If your daughter really feels left out not knowing the story would she be content with a reasonably detailed summary so she doesn't feel so left out of the conversations?

  5. My oldest was begging me to let her read them last year (in fourth grade, at a Catholic school) because kids were reading them. Purely out of curiousity to see if they would be appropriate I read them and they are NOT appropriate!! However the movie was okay , I watched that with her. (she is in fifth grade now) I won't let her read the books until she is in high school probably.
    Personally, I found the books entertaining. They are a fun diversion.

  6. My kids are younger and boys so I don't have an opinion from the point of view of a parent.

    With that said, my MO for disobeying my parents at about Money1's age until my parents gave up on it was I would purposely read books I was not allowed to (and my parents let me read more things than my teachers/nuns did... this was in the late 80's-early 90's) then write the best possilbe book reports I could (I was particularly gleeful if I had an assignment of a book report, if not, I would just write them then leave them around for my parents to find or "accidentally" turn them in to a teacher). Ugh. I drove them batty. Then after my siblings were asleep, I would have a discussion of why this book was inappropriate for me at that point, and at what point they would have allowed it. I would get my "check books out of the library with no supervision" and no reading in my room alone taken away from me, but I would still get copies from friends and read on the bus or at other times of the books I was not allowed to read. Before telling me I was not allowed to read a book at that point, they would tell me why it was inappropriate, when they would consider it, and an alternative that was a similar gendra and a challenge for me. But like I said, this did not particularly work as I was very strong willed about reading these books. My parents were always happy when I was told I was not allowed to read a certain book at school that they did not mind me reading (Jacob Have I Loved in 5th grade, McBeth and Hamlet in 7-8th grade are a couple that come to mind) because I would be busy reading and writing my book reports on that and not getting into books my parents didn't want (my friends loved Judy Blume books, my parents did not want me reading several of them in particular... and actually I only read one or so of them because I saw what they were talking about with the inappropriateness while I was reading it... I don't think I even did the book report on it...)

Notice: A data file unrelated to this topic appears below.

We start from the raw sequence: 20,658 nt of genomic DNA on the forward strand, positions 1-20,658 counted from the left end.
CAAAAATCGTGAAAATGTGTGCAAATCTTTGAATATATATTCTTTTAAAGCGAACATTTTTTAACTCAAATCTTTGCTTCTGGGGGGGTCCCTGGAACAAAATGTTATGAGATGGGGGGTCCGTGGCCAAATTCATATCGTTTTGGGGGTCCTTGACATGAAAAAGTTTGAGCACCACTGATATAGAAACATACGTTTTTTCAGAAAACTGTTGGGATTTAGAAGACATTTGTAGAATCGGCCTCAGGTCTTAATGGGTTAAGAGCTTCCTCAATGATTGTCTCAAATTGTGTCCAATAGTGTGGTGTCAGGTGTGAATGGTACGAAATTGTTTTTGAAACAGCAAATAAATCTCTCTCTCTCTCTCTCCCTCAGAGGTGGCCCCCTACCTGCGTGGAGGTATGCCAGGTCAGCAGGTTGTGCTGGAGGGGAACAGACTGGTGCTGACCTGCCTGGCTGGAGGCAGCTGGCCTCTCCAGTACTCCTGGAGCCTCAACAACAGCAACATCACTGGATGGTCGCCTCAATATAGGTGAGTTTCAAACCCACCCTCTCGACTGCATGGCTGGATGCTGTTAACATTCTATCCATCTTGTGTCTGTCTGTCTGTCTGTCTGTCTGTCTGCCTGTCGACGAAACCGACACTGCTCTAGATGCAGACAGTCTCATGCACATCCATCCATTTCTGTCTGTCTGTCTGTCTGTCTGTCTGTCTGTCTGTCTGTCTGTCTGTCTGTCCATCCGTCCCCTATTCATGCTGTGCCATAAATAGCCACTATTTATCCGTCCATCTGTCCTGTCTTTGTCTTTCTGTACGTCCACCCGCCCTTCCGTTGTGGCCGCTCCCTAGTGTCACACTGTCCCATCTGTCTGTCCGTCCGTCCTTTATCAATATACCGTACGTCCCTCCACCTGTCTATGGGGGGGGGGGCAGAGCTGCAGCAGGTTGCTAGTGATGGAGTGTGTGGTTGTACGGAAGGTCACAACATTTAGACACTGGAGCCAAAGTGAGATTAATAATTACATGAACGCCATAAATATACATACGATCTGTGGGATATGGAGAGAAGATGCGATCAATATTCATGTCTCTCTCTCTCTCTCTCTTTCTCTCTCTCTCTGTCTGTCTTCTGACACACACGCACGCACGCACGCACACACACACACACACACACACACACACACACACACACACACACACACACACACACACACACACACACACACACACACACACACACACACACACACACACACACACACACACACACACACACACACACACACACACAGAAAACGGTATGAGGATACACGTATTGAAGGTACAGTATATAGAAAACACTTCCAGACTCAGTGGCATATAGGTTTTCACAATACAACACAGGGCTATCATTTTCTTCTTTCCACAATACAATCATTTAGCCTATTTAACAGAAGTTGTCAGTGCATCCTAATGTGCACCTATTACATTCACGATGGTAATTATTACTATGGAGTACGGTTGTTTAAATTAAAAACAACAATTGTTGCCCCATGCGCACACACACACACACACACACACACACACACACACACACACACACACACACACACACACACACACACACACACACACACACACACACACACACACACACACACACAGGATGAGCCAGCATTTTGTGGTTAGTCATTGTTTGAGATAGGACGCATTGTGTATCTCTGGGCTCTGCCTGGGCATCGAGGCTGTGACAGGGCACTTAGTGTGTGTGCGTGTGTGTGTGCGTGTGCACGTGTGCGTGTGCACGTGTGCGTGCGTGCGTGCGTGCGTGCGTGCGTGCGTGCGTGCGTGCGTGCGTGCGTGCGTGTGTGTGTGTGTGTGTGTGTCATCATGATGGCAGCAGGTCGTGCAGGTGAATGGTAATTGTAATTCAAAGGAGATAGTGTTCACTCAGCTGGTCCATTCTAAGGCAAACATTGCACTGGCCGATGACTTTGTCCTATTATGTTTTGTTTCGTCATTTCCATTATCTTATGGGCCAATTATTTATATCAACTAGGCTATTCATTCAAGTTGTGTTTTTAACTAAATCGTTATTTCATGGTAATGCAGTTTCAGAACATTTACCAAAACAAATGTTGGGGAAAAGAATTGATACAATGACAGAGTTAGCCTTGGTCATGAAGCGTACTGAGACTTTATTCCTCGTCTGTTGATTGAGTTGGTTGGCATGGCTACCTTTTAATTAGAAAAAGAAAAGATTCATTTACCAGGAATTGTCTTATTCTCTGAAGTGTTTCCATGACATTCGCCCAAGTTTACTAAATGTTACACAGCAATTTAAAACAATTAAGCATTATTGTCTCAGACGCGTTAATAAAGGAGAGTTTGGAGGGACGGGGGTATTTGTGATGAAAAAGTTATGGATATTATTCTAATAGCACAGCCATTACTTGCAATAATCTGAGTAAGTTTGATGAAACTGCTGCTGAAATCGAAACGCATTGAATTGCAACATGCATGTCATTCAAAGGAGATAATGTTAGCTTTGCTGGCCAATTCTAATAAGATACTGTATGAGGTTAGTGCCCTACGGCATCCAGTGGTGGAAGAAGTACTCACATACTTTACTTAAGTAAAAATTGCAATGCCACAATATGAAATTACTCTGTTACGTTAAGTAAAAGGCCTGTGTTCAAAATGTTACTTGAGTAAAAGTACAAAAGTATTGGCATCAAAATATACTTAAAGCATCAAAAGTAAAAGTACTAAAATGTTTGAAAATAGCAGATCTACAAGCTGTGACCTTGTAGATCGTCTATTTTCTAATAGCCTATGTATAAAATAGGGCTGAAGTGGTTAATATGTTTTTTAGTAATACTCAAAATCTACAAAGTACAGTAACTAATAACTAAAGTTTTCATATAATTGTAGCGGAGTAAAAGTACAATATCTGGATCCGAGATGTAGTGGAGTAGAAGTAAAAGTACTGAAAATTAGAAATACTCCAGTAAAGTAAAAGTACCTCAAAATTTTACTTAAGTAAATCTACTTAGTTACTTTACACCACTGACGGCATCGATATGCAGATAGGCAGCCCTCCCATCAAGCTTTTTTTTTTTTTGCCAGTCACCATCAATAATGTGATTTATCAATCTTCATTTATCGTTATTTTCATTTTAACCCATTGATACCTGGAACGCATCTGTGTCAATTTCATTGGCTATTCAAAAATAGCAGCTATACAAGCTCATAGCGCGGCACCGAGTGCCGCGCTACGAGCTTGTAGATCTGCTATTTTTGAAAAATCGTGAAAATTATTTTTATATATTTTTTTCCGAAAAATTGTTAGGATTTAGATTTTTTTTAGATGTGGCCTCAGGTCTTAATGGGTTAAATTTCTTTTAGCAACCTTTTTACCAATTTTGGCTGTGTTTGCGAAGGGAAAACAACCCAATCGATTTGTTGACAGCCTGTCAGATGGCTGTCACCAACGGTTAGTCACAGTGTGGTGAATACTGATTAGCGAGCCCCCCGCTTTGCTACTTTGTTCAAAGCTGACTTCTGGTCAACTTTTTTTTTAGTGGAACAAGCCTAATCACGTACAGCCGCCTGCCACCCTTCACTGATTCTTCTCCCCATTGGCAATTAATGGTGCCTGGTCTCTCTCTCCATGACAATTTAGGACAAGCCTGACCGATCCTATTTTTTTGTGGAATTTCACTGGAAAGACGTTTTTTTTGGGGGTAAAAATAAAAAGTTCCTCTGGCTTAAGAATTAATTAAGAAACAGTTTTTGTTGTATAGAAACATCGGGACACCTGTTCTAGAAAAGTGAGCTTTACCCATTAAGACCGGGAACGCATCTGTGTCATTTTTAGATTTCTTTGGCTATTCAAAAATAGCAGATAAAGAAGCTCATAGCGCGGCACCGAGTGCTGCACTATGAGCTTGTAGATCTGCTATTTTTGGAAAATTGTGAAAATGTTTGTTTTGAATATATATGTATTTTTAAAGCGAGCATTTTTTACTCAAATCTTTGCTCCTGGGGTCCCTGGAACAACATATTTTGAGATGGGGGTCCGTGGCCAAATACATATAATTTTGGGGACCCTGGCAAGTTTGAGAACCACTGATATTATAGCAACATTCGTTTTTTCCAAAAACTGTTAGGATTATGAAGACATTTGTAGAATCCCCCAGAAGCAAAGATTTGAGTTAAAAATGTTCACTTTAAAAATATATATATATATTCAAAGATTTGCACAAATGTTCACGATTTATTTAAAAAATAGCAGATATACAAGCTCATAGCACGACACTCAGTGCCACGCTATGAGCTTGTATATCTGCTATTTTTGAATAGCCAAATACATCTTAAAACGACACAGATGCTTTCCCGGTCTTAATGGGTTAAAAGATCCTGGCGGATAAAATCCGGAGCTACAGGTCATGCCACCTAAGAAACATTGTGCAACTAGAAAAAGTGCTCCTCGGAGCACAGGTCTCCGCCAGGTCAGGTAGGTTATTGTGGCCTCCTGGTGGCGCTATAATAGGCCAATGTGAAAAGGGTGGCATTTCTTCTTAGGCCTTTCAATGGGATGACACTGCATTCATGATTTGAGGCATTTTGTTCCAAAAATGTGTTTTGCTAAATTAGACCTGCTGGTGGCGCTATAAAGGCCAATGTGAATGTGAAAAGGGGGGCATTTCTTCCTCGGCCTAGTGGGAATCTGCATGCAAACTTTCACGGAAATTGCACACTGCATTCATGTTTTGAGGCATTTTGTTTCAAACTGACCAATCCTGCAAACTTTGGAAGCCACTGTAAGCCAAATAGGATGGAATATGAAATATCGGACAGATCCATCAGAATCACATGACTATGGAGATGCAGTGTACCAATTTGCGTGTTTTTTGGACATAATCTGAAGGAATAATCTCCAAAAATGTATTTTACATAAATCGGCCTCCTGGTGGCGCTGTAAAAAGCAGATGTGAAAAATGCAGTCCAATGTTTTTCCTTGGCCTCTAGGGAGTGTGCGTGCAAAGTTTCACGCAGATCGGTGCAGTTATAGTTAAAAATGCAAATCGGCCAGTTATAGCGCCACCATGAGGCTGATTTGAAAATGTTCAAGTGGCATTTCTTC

I only read the first Twilight book. I thought it was written so horribly I didn't have much desire to read the rest, and I had only read it because so many people have/are. I asked my sister what she thought (as she read all of them) and she thought they were horrible as well, and that they only went down hill from the first book. I wouldn't want my kids reading it for a long time. At least until they could understand why I object to them.

    I don't know how much of a help this very long winded answer is other than good luck.

  7. Thank you Kelley for the spoiler warning. You've just made me NOT have to read these books.